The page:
Pollwatch Day 20 #GE2010 – Lib Dems back at 30%

by Stephen Tall on April 25, 2010

Just one poll published tonight (so far at any rate):

    YouGov in the Sun … CON 34%(-1), LAB 28%(+1), LIB DEM 30%(+2)

So much for the charge – led by its sister-paper – that the Lib Dem bubble had burst. The poll suggests the party is continuing to hover at the 30% mark, and continuing to push Labour into third place.

There was incidentally one other poll published we omitted to report last night: BPIX (the firm which refuses to comply with polling industry standards) showed CON 34%(+3), LAB 26%(-2), LIB DEM 30%(-2).

It does seems as if the party is heading into the final full week of the election campaign in its healthiest poll position in modern history. Interestingly, it’s usually in the final 10 days of the campaign that the Lib Dems begin to put on a few points in the polls. Now the TV debate and ‘Cleggmania’ may mean that’s already been priced in to the polls. We shall see. Anthony Wells’ UK Polling Report ‘poll of polls’ continues to show:

    CON 34%, LAB 27%, LIB DEM 29%

Mori’s Bob Worcester has an interesting article in today’s Observer looking at where the new Lib Dem voters have come from based on his firm’s polling in Labour-Tory battleground marginals. Here are the findings:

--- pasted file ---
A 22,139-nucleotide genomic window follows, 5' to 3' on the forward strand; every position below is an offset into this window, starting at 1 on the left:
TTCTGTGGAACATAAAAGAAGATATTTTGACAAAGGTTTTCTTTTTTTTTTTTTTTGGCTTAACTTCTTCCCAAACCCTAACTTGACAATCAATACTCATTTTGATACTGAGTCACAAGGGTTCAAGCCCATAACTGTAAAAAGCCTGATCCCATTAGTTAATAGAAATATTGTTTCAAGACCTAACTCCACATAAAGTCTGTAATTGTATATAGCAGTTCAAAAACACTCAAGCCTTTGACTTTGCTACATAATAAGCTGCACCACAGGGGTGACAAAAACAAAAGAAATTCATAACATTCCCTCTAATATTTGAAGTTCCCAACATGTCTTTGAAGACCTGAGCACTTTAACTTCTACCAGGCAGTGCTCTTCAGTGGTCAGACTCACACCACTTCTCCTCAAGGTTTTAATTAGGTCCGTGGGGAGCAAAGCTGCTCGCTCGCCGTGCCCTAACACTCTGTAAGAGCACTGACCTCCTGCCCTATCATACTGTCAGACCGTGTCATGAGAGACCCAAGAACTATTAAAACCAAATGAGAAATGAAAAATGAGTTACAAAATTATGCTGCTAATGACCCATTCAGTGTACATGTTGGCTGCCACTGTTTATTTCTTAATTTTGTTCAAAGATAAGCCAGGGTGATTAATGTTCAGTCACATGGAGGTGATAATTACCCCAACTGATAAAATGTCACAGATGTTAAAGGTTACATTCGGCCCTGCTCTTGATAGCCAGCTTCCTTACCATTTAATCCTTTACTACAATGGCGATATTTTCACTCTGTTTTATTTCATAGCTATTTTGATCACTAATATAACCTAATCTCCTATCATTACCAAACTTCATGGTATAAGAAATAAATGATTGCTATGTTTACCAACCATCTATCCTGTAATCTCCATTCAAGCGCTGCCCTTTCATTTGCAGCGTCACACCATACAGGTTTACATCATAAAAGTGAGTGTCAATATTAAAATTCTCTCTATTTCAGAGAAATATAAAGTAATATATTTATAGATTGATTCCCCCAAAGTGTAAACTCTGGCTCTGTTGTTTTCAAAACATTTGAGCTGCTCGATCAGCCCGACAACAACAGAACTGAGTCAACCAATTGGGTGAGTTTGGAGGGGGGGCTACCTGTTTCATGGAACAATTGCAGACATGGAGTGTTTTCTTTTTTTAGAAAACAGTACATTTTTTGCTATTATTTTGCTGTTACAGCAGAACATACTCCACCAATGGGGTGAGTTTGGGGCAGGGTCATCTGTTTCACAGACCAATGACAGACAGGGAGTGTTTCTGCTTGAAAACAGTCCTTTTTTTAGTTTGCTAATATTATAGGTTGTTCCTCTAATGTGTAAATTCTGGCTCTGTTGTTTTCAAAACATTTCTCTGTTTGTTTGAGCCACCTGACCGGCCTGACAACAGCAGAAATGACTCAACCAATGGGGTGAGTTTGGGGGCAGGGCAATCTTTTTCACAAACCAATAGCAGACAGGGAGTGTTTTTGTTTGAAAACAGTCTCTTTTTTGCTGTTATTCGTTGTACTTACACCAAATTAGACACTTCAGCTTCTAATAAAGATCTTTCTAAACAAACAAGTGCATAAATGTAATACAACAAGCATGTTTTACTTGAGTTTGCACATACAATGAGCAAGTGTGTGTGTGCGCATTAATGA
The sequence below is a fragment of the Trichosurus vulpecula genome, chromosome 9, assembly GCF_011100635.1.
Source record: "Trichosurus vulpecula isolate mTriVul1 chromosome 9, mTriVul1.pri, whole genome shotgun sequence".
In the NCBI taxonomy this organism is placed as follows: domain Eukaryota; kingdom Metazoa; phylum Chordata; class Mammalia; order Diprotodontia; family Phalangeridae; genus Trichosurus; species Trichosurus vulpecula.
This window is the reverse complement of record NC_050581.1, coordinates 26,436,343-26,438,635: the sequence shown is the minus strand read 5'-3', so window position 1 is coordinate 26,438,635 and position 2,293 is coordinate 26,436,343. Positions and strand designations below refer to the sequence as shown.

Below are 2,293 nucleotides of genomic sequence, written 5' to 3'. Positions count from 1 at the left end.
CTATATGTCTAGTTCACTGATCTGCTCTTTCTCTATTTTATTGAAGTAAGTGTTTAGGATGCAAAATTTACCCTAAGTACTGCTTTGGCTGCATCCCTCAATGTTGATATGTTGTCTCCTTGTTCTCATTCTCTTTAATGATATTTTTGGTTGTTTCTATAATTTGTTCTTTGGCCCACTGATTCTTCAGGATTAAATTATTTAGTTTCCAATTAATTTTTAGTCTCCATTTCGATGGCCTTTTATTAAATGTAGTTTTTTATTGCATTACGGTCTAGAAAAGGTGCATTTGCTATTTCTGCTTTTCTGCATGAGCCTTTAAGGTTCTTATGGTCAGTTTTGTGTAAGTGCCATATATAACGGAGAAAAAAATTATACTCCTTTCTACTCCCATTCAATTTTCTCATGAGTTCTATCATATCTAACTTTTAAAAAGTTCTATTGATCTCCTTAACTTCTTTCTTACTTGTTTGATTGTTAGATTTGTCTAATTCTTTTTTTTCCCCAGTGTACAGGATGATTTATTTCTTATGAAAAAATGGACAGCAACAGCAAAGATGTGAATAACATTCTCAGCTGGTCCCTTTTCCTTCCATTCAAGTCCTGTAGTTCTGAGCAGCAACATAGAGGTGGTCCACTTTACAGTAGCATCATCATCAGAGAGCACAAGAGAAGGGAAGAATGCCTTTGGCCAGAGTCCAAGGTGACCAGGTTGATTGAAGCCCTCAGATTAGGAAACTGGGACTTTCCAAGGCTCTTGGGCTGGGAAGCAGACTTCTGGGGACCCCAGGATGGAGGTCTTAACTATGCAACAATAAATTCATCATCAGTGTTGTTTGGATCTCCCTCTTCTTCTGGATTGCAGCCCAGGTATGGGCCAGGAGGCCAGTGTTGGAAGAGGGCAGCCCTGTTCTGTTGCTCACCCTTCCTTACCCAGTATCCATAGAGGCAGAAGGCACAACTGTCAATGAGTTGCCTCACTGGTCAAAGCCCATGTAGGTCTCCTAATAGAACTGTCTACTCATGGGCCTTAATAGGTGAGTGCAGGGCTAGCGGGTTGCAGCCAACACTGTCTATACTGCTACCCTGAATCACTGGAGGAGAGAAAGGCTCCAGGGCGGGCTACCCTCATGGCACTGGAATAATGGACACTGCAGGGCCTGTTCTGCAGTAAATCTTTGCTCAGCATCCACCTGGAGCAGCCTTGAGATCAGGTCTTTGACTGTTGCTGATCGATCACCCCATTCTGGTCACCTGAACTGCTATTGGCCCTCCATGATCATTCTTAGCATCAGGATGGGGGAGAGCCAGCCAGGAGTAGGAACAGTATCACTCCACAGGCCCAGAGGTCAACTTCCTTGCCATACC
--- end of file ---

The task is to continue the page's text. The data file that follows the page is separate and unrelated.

In these battleground seats, quite a lot more from women (+16%) than men (+9%), more from middle-class voters (+15%) than working-class (+9%), and more from the young, 18-34s (+16%), than middle-aged, 35-54 (+13%), or from older people, 55+ (+9%).

The retention rate is also a factor in the rise of the Lib Dems. From the data before the prime minister called the election and after, the Tory retention rate fell eight points, from 77% of those who recalled voting Conservative in 2005; Labour held its own and a bit more, from 52% before, and 55% this past week. The Liberal Democrats, however, bounced from a lowly 43% up 18 points to 61%.

This volcanic activity seems to be persisting; voters and now bookies signal a hung Parliament. That means Clegg, while not becoming politically king, could certainly become a kingmaker.